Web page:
Friday, June 5, 2015

Colin Williams, Secularism, the Church and UCA Origins

 Recalling Colin Williams
An Evening Seminar
7pm, Wednesday 24th June
(6pm for optional dinner)
Centre for Theology and Ministry,
29 College Crescent, Parkville  3052
Speakers: Brian Howe, Ian Weeks and Damian Palmer
Colin Williams was a significant Australian theologian in the Methodist tradition who spent most of his career in the United States. Before leaving for the US, he was Professor of Systematic Theology at Queen's College in Melbourne and was a member of the Joint Commission on Church Union. I understand he played a leading role in the writing of the Commission's second report, The Church: Its Nature, Function and Ordering. His most notable scholarly work was John Wesley's Theology Today: A Study of the Wesleyan Tradition in the Light of Current Theological Dialogue (1960). Half a century on, it remains available for purchase and it still gets quoted in critical studies of Wesley's thought. After leaving Australia he became a major figure in America's ecumenical and theological circles from the mid-1960s through to the 1980s, including a decade-long stint as Dean of Yale Divinity School. The United Methodist Church maintains a significant archive of his papers.
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Last year I had reason to read Williams' 1965 book, Faith in a Secular Age. The book, as the title implies, explores the roots and contours of the rise of the secular, and canvasses alternative reactions of the churches to it. He offers this description of the secular which at the time was pressing itself upon the consciousness of the American church.
We are witnessing…the rise of secular man (sic). It is not suggested that this secular attitude is the product of a sudden change in man’s way of thinking. On the contrary, the change has been brewing for centuries and behind it there lies factors such as the rise of the scientific attitude, the successful bid for the autonomy of increasing areas of human thought from ecclesiastical tutelage, the subsequent flight of institutions from the church’s direct control…., and the spread of an attitude of this-worldly confidence. … With this increasing dependence upon the new things that man can create ‘from below’, there has come also a continuing diminution of the wisdom that comes down into our life through religion and revealed truth. (.p.20)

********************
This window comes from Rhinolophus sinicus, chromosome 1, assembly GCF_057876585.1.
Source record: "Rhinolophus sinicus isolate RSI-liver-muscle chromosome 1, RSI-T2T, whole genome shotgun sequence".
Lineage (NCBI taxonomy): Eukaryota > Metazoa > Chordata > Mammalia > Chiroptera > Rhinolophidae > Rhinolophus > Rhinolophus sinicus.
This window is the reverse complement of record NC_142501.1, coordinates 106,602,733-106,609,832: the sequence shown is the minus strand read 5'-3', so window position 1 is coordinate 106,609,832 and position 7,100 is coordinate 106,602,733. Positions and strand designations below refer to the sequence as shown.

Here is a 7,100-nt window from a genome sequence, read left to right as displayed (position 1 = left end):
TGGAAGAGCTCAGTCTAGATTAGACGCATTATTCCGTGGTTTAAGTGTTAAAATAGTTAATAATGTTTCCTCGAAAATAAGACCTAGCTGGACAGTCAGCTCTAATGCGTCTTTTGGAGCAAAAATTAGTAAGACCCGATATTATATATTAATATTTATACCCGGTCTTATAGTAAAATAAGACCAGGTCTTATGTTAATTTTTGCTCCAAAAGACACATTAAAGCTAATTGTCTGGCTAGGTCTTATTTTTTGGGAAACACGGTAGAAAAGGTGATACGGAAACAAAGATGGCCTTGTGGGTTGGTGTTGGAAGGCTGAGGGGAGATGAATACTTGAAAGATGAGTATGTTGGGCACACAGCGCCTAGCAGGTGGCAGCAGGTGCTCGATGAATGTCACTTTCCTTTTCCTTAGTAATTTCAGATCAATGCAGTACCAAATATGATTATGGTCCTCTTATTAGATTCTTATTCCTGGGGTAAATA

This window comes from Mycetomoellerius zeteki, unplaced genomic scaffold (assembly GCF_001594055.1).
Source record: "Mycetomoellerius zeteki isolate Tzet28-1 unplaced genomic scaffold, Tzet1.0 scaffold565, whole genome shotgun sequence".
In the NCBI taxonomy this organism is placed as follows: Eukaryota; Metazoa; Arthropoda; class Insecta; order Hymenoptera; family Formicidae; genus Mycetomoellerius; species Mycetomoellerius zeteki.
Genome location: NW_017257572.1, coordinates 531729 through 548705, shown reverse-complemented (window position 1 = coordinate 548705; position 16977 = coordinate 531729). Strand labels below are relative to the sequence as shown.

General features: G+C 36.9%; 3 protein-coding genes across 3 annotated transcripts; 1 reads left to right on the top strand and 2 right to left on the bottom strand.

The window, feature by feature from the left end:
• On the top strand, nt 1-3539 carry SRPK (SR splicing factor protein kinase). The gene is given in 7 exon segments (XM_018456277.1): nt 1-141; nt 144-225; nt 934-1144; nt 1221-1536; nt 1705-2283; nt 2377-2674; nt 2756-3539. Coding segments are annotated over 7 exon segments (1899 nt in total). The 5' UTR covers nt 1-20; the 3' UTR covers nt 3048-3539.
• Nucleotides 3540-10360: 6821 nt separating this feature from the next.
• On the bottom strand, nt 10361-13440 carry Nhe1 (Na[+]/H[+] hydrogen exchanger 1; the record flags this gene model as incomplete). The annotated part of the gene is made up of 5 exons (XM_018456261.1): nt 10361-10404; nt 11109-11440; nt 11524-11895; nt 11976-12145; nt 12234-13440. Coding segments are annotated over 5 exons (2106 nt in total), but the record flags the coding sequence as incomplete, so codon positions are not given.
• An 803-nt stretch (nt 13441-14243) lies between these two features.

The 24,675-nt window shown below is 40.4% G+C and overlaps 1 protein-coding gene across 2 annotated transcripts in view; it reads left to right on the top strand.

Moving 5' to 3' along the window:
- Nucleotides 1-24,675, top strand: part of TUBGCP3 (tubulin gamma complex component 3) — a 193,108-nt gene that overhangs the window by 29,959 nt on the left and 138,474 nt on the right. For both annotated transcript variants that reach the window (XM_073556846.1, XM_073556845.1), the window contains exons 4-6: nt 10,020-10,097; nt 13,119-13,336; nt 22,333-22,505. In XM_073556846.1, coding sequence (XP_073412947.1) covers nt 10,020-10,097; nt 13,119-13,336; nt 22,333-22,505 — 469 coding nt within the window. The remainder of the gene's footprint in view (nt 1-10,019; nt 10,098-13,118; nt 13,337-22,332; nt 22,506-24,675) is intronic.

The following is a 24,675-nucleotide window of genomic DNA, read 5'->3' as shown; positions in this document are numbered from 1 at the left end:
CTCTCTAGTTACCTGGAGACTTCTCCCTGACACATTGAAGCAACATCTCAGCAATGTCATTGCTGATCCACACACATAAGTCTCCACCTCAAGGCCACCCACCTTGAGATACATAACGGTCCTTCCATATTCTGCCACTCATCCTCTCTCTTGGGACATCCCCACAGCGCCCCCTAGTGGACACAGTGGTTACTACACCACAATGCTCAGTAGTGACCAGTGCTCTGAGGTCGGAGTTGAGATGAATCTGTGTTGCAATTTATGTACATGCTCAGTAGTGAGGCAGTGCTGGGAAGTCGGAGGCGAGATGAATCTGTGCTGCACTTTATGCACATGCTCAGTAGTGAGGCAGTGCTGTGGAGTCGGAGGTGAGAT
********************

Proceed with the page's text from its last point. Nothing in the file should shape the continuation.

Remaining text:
Obviously, this is a very much a description of the secular rooted in the discourses and assumptions of the 1960s. Reading Williams, you don't have to scratch too far to realise that he was writing in an environment informed by demythologising, the death of God, and various 'secular' theologies.
Like others at the time, Williams offers a positive assessment of this rise of the secular. It is not so much to be resisted by the church but as a new condition in which faith can be reformed and fine-tuned for the sake of the church's mission.  
The rise of the secular attitude to life must be interpreted positively as the fruit of the gospel and…religion must be interpreted not as the cause we are called to defend, but as the mythical, metaphysical, ontocratic clothing of our childhood that we must now learn to put off if we are to be for true faith in the living God as he is working in the events of our time.
There is an impulse to cross the interface between the church and the world, to move out from the church and its insularity and into the world and its only apparent secularity. ‘Only apparent’ because God has not given up on the secular world, even if the secular world has given up on God. The theological rationale for this is not simply frustration with the insularity of the church and the confines of ‘religion’.

The reason why this openness to the world has precisely that the church is learning again to turn its eyes to Christ. ... And it is in him that this openness to the world is seen (p.108).

I guess that among the issues which might come up at the seminar would be these: Has the church actually learn that lesson (of turning its eyes to Christ) or is it still learning it? Can the confidence in the 'secular' be transferred to the present context, half a century later? Can this christologically-driven 'openness to the world' be extended to multiple definitions of 'secular' and a church/world interface which seems irreducibly complex? How do William's insights help us address the contemporary situation.
Come along and engage with Ian Weeks and Brian Howe, both of whom knew Williams, as well as Damian Palmer who has been pursuing research on Williams as part of a wider project on twentieth-century ecumenism.

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